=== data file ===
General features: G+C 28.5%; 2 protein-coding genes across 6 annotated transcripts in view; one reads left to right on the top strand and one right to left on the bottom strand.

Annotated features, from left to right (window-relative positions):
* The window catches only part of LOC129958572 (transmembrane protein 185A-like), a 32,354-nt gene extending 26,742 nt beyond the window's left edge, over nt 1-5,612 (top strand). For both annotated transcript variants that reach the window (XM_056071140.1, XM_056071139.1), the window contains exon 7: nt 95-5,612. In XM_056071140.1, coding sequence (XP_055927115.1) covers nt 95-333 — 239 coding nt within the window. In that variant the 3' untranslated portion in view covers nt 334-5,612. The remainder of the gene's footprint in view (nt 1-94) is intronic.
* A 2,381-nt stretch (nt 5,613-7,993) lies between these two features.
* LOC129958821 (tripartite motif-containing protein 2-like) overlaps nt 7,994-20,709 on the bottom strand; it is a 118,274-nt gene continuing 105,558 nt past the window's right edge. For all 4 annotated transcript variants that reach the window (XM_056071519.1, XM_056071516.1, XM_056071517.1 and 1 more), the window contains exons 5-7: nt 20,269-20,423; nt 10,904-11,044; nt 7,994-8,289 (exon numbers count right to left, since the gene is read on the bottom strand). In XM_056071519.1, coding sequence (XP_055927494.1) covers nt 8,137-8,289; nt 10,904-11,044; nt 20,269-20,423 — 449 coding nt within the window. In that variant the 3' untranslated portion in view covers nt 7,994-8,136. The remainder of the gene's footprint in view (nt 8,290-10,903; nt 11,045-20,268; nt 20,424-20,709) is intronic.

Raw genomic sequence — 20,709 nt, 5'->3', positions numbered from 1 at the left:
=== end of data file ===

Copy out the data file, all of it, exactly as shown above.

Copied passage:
General features: G+C 28.5%; 2 protein-coding genes across 6 annotated transcripts in view; one reads left to right on the top strand and one right to left on the bottom strand.

Annotated features, from left to right (window-relative positions):
* The window catches only part of LOC129958572 (transmembrane protein 185A-like), a 32,354-nt gene extending 26,742 nt beyond the window's left edge, over nt 1-5,612 (top strand). For both annotated transcript variants that reach the window (XM_056071140.1, XM_056071139.1), the window contains exon 7: nt 95-5,612. In XM_056071140.1, coding sequence (XP_055927115.1) covers nt 95-333 — 239 coding nt within the window. In that variant the 3' untranslated portion in view covers nt 334-5,612. The remainder of the gene's footprint in view (nt 1-94) is intronic.
* A 2,381-nt stretch (nt 5,613-7,993) lies between these two features.
* LOC129958821 (tripartite motif-containing protein 2-like) overlaps nt 7,994-20,709 on the bottom strand; it is a 118,274-nt gene continuing 105,558 nt past the window's right edge. For all 4 annotated transcript variants that reach the window (XM_056071519.1, XM_056071516.1, XM_056071517.1 and 1 more), the window contains exons 5-7: nt 20,269-20,423; nt 10,904-11,044; nt 7,994-8,289 (exon numbers count right to left, since the gene is read on the bottom strand). In XM_056071519.1, coding sequence (XP_055927494.1) covers nt 8,137-8,289; nt 10,904-11,044; nt 20,269-20,423 — 449 coding nt within the window. In that variant the 3' untranslated portion in view covers nt 7,994-8,136. The remainder of the gene's footprint in view (nt 8,290-10,903; nt 11,045-20,268; nt 20,424-20,709) is intronic.

Raw genomic sequence — 20,709 nt, 5'->3', positions numbered from 1 at the left: